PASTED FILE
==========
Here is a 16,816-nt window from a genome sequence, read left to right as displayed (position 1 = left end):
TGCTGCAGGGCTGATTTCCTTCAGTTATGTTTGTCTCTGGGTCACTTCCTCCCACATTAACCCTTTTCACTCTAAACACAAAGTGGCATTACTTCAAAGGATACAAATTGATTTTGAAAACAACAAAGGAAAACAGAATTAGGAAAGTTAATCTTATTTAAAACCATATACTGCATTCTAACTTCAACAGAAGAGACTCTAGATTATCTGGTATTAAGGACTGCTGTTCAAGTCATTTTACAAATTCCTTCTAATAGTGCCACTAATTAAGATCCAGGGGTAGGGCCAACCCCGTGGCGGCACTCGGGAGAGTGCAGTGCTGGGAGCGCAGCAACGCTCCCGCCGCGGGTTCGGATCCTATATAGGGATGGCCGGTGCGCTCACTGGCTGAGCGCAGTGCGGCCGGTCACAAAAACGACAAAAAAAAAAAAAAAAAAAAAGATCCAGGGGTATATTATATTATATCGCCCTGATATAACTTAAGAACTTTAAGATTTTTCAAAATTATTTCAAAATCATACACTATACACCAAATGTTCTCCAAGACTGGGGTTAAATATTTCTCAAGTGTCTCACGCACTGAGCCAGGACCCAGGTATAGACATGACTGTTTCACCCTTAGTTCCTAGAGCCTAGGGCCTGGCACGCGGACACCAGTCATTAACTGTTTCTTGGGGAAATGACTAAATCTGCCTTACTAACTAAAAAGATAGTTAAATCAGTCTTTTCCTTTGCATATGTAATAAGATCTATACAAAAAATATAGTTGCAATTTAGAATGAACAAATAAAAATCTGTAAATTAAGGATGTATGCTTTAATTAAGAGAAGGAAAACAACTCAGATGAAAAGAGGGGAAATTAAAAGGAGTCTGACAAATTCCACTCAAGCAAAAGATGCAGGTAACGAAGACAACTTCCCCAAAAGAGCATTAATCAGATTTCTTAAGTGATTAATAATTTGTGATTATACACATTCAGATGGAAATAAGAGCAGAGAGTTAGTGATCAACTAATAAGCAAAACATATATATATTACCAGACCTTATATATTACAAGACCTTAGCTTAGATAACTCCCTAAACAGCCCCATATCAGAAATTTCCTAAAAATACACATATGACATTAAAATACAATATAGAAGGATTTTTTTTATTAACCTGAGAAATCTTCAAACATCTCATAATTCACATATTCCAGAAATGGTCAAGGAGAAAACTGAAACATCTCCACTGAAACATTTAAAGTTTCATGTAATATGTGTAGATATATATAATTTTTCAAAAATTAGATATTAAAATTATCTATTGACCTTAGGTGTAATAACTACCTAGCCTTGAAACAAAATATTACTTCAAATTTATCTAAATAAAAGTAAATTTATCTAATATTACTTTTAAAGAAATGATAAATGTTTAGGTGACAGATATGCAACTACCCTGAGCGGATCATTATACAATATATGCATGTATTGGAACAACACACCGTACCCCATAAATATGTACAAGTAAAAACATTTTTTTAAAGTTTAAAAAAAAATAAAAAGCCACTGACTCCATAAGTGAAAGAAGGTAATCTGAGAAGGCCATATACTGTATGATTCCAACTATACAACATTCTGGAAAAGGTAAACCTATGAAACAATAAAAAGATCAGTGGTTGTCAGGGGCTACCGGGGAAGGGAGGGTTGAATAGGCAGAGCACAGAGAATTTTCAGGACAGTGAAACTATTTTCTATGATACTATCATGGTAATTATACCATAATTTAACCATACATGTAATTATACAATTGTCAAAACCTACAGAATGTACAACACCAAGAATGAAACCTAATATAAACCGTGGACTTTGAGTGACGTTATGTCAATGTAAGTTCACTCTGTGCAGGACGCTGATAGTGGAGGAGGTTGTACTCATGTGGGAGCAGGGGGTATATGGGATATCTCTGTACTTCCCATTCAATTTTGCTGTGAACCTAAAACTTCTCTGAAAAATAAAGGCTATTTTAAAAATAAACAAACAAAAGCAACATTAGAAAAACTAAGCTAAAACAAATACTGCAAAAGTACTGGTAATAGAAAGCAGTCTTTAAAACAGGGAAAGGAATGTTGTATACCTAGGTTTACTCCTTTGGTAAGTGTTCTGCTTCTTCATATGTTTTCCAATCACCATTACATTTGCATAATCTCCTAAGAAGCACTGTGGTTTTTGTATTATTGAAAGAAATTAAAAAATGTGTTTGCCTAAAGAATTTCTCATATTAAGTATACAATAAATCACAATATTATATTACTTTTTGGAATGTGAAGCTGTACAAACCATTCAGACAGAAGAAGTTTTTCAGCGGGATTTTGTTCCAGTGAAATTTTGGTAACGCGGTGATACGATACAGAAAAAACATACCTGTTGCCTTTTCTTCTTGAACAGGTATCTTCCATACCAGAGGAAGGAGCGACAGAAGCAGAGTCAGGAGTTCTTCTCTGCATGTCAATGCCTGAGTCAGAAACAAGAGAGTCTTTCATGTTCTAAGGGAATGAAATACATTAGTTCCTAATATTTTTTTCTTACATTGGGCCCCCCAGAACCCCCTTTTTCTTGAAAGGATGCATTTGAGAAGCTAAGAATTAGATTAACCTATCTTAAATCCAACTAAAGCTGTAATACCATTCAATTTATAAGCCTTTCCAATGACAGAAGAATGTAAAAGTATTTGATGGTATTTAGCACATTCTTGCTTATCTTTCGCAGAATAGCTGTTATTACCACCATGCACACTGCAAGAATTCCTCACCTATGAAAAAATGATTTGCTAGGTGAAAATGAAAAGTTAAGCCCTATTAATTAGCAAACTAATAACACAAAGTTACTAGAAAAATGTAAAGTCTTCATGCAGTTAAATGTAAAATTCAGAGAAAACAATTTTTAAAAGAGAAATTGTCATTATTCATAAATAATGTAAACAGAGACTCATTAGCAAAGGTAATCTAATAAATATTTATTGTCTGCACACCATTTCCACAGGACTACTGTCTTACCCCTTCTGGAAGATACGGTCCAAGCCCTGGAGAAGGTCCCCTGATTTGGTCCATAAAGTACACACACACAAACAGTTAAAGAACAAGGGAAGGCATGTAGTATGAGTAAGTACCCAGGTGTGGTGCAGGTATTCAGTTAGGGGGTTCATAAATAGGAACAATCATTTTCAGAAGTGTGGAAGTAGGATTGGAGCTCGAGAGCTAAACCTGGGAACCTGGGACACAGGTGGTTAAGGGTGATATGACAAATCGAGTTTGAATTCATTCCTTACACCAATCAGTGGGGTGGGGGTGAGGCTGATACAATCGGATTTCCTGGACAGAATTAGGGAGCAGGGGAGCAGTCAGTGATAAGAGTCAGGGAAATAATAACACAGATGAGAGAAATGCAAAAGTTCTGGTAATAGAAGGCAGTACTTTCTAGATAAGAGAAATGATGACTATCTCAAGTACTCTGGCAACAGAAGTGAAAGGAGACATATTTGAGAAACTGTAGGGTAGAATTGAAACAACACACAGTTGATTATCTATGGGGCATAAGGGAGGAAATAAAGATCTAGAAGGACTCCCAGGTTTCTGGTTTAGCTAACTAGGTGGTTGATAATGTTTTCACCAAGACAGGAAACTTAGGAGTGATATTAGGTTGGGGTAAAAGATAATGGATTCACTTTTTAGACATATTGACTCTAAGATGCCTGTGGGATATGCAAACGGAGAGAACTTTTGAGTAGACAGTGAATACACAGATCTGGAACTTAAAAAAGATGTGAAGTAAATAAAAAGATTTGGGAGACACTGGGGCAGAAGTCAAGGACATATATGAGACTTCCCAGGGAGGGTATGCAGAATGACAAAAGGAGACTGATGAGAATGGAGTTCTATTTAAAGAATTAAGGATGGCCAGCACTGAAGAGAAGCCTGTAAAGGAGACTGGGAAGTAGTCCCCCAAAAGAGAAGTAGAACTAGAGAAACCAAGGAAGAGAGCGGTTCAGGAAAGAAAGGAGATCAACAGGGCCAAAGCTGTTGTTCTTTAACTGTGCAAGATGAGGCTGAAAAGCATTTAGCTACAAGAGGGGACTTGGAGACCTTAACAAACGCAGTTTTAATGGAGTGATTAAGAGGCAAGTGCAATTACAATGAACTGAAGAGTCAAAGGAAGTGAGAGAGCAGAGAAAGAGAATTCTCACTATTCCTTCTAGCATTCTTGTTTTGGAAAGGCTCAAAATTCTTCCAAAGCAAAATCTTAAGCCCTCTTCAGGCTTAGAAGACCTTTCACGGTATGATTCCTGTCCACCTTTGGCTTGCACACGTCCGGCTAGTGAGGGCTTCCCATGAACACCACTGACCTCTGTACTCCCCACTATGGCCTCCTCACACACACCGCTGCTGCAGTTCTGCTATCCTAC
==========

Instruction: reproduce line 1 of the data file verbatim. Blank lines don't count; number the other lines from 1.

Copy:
Here is a 16,816-nt window from a genome sequence, read left to right as displayed (position 1 = left end):